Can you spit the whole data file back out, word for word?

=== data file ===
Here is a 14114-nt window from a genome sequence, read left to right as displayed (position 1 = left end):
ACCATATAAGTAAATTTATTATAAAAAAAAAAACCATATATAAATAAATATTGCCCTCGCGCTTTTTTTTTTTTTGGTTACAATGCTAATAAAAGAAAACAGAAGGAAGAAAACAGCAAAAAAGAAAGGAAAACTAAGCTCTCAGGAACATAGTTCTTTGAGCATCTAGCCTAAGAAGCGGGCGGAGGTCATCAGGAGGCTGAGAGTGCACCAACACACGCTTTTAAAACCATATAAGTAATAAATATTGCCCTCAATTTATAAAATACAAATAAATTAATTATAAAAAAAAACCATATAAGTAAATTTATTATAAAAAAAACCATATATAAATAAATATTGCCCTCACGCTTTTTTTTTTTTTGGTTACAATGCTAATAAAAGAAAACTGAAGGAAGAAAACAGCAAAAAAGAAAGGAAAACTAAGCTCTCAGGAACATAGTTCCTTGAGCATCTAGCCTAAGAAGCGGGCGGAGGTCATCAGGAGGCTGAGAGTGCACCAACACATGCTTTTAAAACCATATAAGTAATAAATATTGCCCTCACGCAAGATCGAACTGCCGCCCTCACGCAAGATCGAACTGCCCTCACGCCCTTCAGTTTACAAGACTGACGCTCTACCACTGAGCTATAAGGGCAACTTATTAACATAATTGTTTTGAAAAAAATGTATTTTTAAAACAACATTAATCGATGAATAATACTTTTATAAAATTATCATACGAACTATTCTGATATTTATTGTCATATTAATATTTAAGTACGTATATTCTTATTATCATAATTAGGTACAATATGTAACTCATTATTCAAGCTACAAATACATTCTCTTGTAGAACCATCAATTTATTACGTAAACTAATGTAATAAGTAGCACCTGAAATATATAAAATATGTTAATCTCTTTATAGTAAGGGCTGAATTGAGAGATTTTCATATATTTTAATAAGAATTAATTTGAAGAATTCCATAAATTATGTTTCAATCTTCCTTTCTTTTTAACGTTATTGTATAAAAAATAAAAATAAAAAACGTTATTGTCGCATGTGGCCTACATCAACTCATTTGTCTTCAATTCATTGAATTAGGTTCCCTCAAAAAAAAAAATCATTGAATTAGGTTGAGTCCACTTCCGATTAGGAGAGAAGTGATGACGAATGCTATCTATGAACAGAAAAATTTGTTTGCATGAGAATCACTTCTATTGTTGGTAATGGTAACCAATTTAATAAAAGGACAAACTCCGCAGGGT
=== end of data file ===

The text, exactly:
Here is a 14114-nt window from a genome sequence, read left to right as displayed (position 1 = left end):
ACCATATAAGTAAATTTATTATAAAAAAAAAAACCATATATAAATAAATATTGCCCTCGCGCTTTTTTTTTTTTTGGTTACAATGCTAATAAAAGAAAACAGAAGGAAGAAAACAGCAAAAAAGAAAGGAAAACTAAGCTCTCAGGAACATAGTTCTTTGAGCATCTAGCCTAAGAAGCGGGCGGAGGTCATCAGGAGGCTGAGAGTGCACCAACACACGCTTTTAAAACCATATAAGTAATAAATATTGCCCTCAATTTATAAAATACAAATAAATTAATTATAAAAAAAAACCATATAAGTAAATTTATTATAAAAAAAACCATATATAAATAAATATTGCCCTCACGCTTTTTTTTTTTTTGGTTACAATGCTAATAAAAGAAAACTGAAGGAAGAAAACAGCAAAAAAGAAAGGAAAACTAAGCTCTCAGGAACATAGTTCCTTGAGCATCTAGCCTAAGAAGCGGGCGGAGGTCATCAGGAGGCTGAGAGTGCACCAACACATGCTTTTAAAACCATATAAGTAATAAATATTGCCCTCACGCAAGATCGAACTGCCGCCCTCACGCAAGATCGAACTGCCCTCACGCCCTTCAGTTTACAAGACTGACGCTCTACCACTGAGCTATAAGGGCAACTTATTAACATAATTGTTTTGAAAAAAATGTATTTTTAAAACAACATTAATCGATGAATAATACTTTTATAAAATTATCATACGAACTATTCTGATATTTATTGTCATATTAATATTTAAGTACGTATATTCTTATTATCATAATTAGGTACAATATGTAACTCATTATTCAAGCTACAAATACATTCTCTTGTAGAACCATCAATTTATTACGTAAACTAATGTAATAAGTAGCACCTGAAATATATAAAATATGTTAATCTCTTTATAGTAAGGGCTGAATTGAGAGATTTTCATATATTTTAATAAGAATTAATTTGAAGAATTCCATAAATTATGTTTCAATCTTCCTTTCTTTTTAACGTTATTGTATAAAAAATAAAAATAAAAAACGTTATTGTCGCATGTGGCCTACATCAACTCATTTGTCTTCAATTCATTGAATTAGGTTCCCTCAAAAAAAAAAATCATTGAATTAGGTTGAGTCCACTTCCGATTAGGAGAGAAGTGATGACGAATGCTATCTATGAACAGAAAAATTTGTTTGCATGAGAATCACTTCTATTGTTGGTAATGGTAACCAATTTAATAAAAGGACAAACTCCGCAGGGT